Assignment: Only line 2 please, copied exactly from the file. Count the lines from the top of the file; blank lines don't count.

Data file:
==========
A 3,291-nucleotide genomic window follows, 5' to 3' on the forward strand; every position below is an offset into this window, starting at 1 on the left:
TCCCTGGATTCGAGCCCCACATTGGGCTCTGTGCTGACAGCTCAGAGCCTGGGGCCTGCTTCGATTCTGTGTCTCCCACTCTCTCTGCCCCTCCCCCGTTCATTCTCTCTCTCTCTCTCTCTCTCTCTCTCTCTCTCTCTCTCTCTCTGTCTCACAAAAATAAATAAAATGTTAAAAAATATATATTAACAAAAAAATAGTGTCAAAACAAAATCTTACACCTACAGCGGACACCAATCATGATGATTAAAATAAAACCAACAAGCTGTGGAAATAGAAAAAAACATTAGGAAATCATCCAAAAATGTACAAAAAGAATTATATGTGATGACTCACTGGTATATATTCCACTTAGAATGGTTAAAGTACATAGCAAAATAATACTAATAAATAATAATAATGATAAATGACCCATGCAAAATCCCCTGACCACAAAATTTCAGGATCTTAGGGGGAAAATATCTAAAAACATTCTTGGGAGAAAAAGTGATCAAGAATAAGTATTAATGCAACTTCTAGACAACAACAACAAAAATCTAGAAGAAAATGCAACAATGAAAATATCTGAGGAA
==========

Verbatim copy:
TCCCTGGATTCGAGCCCCACATTGGGCTCTGTGCTGACAGCTCAGAGCCTGGGGCCTGCTTCGATTCTGTGTCTCCCACTCTCTCTGCCCCTCCCCCGTTCATTCTCTCTCTCTCTCTCTCTCTCTCTCTCTCTCTCTCTCTCTCTCTGTCTCACAAAAATAAATAAAATGTTAAAAAATATATATTAACAAAAAAATAGTGTCAAAACAAAATCTTACACCTACAGCGGACACCAATCATGATGATTAAAATAAAACCAACAAGCTGTGGAAATAGAAAAAAACATTAGGAAATCATCCAAAAATGTACAAAAAGAATTATATGTGATGACTCACTGGTATATATTCCACTTAGAATGGTTAAAGTACATAGCAAAATAATACTAATAAATAATAATAATGATAAATGACCCATGCAAAATCCCCTGACCACAAAATTTCAGGATCTTAGGGGGAAAATATCTAAAAACATTCTTGGGAGAAAAAGTGATCAAGAATAAGTATTAATGCAACTTCTAGACAACAACAACAAAAATCTAGAAGAAAATGCAACAATGAAAATATCTGAGGAA